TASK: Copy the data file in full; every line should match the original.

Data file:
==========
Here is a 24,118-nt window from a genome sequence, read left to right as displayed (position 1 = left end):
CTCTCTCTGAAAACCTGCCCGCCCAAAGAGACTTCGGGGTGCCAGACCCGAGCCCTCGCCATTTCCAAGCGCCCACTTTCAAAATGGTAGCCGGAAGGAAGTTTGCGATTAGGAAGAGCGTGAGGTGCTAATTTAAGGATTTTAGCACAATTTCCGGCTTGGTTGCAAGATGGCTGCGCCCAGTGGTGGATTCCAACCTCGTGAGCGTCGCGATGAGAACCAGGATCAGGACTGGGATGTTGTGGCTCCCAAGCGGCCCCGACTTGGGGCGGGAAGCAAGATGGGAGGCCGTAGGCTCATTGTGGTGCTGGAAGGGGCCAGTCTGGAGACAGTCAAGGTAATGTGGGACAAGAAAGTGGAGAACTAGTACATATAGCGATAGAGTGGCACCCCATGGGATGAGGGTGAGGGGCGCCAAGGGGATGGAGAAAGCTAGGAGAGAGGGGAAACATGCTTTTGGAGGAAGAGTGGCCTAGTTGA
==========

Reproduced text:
Here is a 24,118-nt window from a genome sequence, read left to right as displayed (position 1 = left end):
CTCTCTCTGAAAACCTGCCCGCCCAAAGAGACTTCGGGGTGCCAGACCCGAGCCCTCGCCATTTCCAAGCGCCCACTTTCAAAATGGTAGCCGGAAGGAAGTTTGCGATTAGGAAGAGCGTGAGGTGCTAATTTAAGGATTTTAGCACAATTTCCGGCTTGGTTGCAAGATGGCTGCGCCCAGTGGTGGATTCCAACCTCGTGAGCGTCGCGATGAGAACCAGGATCAGGACTGGGATGTTGTGGCTCCCAAGCGGCCCCGACTTGGGGCGGGAAGCAAGATGGGAGGCCGTAGGCTCATTGTGGTGCTGGAAGGGGCCAGTCTGGAGACAGTCAAGGTAATGTGGGACAAGAAAGTGGAGAACTAGTACATATAGCGATAGAGTGGCACCCCATGGGATGAGGGTGAGGGGCGCCAAGGGGATGGAGAAAGCTAGGAGAGAGGGGAAACATGCTTTTGGAGGAAGAGTGGCCTAGTTGA